Question 2

Examples of employee motivation theories are the Maslow Hierarchy of needs and Herzberg’s Two Factor Theory. According to Maslow Theory, people have five fundamental needs, including basic needs, physical, security needs, social, self-esteem and self-fulfilment need (Forster, 2013). According to the theory, our behaviours are driven by different needs where the lower needs should be satisfied first before other needs are satisfied. In the Herzberg’s two factor theory, two factors influence the motivation of employees; intrinsic factors including achievement and recognition and extrinsic factors like pay and working environment. If these factors are not satisfied, employees cannot be motivated. Herzberg and Maslow agree with each other that some factors are not sufficient when it comes to satisfying employees such as safe environment and good salary (Forster, 2013). Employees are instead motivated by satisfaction of upper-level needs like sense of achievement, responsibility and recognition. According to the theories, in order to improve motivation of employees in the working environment, managers are required to recognize all factors of motivation.

One example of a company that uses motivation theory is Tesco Company. The company utilizes the Herzberg’s two factor theory to actively motivate its employees. Tesco takes into consideration factors that leads to satisfaction and dissatisfaction of employees (Davies and Hertig, 2008). In the company, employees are motivated by timely and appropriate communication and are involved in decision making (Davies and Hertig, 2008). Another company that uses motivation theory is Virgin Atlantic that offers good salaries to its employees in addition to promoting delegation of work, team work, and recognising the employees who do well in their work.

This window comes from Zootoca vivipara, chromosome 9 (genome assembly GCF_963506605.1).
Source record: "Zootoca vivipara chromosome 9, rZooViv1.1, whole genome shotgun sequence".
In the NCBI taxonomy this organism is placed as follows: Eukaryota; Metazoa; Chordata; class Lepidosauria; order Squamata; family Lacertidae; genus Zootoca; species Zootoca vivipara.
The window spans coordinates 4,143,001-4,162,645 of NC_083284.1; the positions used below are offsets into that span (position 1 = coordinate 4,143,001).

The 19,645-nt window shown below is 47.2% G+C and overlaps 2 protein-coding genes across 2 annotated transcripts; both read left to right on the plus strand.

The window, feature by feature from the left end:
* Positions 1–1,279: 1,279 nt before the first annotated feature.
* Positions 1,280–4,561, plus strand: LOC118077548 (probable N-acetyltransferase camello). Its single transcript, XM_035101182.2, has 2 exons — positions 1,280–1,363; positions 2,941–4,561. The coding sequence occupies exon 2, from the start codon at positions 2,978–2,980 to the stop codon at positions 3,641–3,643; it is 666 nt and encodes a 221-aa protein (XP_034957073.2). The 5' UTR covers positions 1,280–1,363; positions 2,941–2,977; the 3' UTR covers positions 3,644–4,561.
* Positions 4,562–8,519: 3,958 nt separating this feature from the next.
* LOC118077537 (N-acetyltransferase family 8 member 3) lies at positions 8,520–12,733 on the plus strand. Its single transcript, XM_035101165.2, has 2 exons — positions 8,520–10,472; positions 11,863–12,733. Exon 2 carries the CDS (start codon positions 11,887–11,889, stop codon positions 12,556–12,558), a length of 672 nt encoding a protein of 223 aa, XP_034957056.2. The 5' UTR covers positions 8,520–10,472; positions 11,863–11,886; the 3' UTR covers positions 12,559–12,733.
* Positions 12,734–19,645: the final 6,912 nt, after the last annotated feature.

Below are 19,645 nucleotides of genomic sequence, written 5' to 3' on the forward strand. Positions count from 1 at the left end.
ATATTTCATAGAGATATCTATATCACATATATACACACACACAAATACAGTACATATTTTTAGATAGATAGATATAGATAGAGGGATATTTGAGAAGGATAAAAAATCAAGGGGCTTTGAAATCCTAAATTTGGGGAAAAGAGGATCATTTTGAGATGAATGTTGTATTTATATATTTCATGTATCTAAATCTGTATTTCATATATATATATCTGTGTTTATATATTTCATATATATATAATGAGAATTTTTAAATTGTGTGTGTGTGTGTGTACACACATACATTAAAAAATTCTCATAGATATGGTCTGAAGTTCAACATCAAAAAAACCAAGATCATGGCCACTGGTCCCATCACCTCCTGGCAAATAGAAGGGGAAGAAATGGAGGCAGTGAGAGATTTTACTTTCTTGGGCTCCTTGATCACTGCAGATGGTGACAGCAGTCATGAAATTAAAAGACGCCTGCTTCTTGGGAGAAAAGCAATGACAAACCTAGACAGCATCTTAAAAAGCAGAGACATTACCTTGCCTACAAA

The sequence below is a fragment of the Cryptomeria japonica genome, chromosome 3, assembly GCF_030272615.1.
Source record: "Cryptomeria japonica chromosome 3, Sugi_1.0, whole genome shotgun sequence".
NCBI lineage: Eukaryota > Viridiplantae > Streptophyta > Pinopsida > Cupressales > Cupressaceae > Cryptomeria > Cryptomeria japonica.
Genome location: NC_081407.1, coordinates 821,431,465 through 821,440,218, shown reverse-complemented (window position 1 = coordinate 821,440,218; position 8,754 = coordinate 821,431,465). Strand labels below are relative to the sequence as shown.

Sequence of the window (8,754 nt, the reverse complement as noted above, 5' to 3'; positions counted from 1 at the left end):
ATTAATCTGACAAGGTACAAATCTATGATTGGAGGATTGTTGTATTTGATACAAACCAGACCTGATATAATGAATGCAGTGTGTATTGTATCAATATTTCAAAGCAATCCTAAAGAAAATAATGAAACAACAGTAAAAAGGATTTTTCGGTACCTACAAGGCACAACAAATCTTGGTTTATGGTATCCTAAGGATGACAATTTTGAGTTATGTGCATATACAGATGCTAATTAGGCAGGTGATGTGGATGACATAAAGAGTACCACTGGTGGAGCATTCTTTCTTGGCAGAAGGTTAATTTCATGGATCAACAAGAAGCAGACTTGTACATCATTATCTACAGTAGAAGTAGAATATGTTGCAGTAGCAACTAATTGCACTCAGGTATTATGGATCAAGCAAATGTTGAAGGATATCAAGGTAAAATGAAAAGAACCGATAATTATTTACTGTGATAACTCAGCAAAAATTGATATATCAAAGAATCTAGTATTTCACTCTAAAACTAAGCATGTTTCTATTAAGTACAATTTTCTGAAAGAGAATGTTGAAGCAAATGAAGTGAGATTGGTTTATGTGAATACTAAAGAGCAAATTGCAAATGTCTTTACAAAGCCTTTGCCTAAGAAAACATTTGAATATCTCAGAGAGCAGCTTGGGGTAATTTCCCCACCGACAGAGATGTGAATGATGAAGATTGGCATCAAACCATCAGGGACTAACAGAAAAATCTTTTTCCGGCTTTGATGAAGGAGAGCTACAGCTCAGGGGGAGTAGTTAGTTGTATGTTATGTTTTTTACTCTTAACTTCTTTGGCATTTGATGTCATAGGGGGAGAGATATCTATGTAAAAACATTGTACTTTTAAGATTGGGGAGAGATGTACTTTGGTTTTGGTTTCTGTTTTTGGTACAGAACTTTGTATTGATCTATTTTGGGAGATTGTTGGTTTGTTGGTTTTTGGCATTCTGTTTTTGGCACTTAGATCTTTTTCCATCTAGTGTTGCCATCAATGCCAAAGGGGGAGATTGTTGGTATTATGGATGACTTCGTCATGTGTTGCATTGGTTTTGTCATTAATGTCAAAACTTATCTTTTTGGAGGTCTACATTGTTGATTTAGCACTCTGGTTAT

One way in which an employee can be motivated is through tying compensating incentives into work performance objectives in order to push the employees to achieve their goals. Giving bonuses to the employees who perform well coupled with intangible rewards such as recognition and appreciation can allow managers reach an individual at a deeper level which will enable deeper commitment to the organisation (Davies and Hertig, 2008). According to Maslow Theory, employers should not just aim at satisfying the basic needs through pay, but should satisfy the social needs that enable the employees feel appreciated and have sense of belonging. Another way of motivating employees is through the establishment of employee development programs, open corporate culture and employee recognition programs in order to tap into all the needs of the employees. Maslow theory argues that different people have different needs that they need to satisfy (Forster, 2013). Therefore, employee recognition programs and an open company culture can boost employee’s feeling of achievement and confidence. Also, a welcoming organisational culture enables employees develop long lasting relationships while development programs give an opportunity for hard working employees to move to leadership positions which fulfils their ambitions and therefore their needs effectively (Forster, 2013).

References

Davies, S. & Hertig, C. (2008). Security supervision and management the theory and practice of asset protection. Amsterdam Boston: Butterworth-Heinemann/Elsevier.

Forster, E. (2013). Howards End. Lanham: Start Classics.

Hofstede, (2001). Culture’s Consequences: comparing values, behaviors, institutions, and organizations across nations (2nd ed.). Thousand Oaks, CA: SAGE

McSweeney, B. (2002). Hofstede’s model of national cultural differences and their consequences: a triumph of faith – a failure of analysis. Human Relations, 55(1), 89-117.

Minkov, M. (2007). What makes us different and similar: A new interpretation of the World Values Survey and other cross-cultural data, Sofia, Bulgaria, Klasika y Stil Publishing House.